The legislature, loaded with Arizona State advocates (Tempe is closer to the capitol), got ticked off and froze funding for the next phase, buying furniture for the library. No resolution to the dispute for two years. Meanwhile, the library sat vacant. It’s Arizona, remember. It the summer, without air conditioning, the windows in the building started popping out and raining down on unsuspecting students and faculty. So they had to turn on the air conditioning. The air conditioning was designed for a building full of books, and had to work overtime for an empty building. AT double the cost.

    By the time the legislature got its nose back in joint, all the money saved had been wasted, three times over. So much for being frugal in Arizona.

    2. For a large company I will not name, our guy in real estate got a request for “X hundred square feet within 100 feet of a specific street intersection in Chicago.” We found a space that worked, on the second floor of a building right on the corner. Long-term lease

    Heh. They failed to tell us that it was for a telephone switching node. When the switch equipment and computer banks were in, the floor began to sag. The building owner sued us for damage, and the switch failed to work. With new specifications, we found another site and moved the switch, assuaged the building owner enough to avoid great damages — but were stuck paying rent on a space we didn’t use. After three years of outrageous rents, I arranged a broker with a huge incentive to find a tenant. It was nearly impossible to lease, but she found us someone to take the entire rent off our hands.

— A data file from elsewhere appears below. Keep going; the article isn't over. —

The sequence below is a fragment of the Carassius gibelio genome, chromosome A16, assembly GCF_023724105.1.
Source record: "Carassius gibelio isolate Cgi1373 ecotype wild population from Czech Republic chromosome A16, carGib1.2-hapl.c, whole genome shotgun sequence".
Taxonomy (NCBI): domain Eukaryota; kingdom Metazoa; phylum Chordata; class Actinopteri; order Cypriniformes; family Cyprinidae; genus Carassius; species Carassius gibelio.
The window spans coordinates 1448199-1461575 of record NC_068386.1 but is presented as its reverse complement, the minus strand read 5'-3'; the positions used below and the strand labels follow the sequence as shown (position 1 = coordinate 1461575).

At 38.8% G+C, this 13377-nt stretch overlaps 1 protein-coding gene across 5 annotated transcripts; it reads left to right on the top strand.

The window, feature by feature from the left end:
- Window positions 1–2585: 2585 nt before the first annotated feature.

I was called to explain to the finance committee the outrageous fee to the agent. I showed the spreadsheet that showed the fee was 10% of the already wasted rents, but our department got the stink-eye for a long time for the screw up.

    Now, you want to add the complication that it’s a school building? And you didn’t anticipate the additional costs of closing a building down?

    The additional money for closing and moving would have kept the schools open, and brought them up to snuff, I’ll bet.

  2. December 17, 2013 10:43 am

    Public building management? Did I tell you the one about when I worked at the U.S. Department of Education, and we got an GSA approved zowie-grosso electronic lock system — and discovered, when the power went out, that the default position was “open all doors?”

  3. Elizabeth permalink
    December 17, 2013 8:57 pm

    Put that money into resources for the schools they closed? Nah. How would that make money for the crony capitalists?

  4. December 18, 2013 4:05 pm

    Fred, we love “L.I.O.L.I.,” too! (That is–my daughter, niece & I. My husband’s like Mikey on the Life Cereal commercial–he “hates EVERYTHING!”). I didn’t expect the brilliant analogy in this post, though. (Plus Ed Darrell’s great comments/insight.) One of your most genius posts yet! This would be hilarious if it all weren’t so tragic.

    BTW, don’t all you viewers just love the snarky way David emphasizes the ST when he says,”Are you going to love it or liST it?” With the smirk.

    Which kinda reminds me of Nekritz and Biss.